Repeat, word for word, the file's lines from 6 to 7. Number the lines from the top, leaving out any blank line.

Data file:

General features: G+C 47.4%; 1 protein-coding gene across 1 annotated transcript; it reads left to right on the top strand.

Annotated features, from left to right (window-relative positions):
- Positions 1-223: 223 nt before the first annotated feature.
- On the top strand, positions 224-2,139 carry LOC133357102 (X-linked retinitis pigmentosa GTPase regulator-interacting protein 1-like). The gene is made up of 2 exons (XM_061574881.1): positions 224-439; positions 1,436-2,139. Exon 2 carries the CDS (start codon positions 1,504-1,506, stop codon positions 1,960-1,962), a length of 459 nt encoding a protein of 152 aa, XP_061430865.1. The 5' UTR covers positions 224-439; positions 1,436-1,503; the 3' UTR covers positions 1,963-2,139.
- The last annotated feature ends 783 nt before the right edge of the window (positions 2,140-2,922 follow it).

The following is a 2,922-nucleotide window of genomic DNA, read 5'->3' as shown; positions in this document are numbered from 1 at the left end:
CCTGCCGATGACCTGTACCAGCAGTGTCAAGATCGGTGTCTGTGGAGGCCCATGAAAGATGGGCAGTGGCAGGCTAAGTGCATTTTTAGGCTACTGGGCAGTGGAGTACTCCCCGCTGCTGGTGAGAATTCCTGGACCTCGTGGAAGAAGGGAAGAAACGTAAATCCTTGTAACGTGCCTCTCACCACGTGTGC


The following is a 2,922-nucleotide window of genomic DNA, read 5'->3' as shown; positions in this document are numbered from 1 at the left end:
CCTGCCGATGACCTGTACCAGCAGTGTCAAGATCGGTGTCTGTGGAGGCCCATGAAAGATGGGCAGTGGCAGGCTAAGTGCATTTTTAGGCTACTGGGCAGTGGAGTACTCCCCGCTGCTGGTGAGAATTCCTGGACCTCGTGGAAGAAGGGAAGAAACGTAAATCCTTGTAACGTGCCTCTCACCACGTGTGC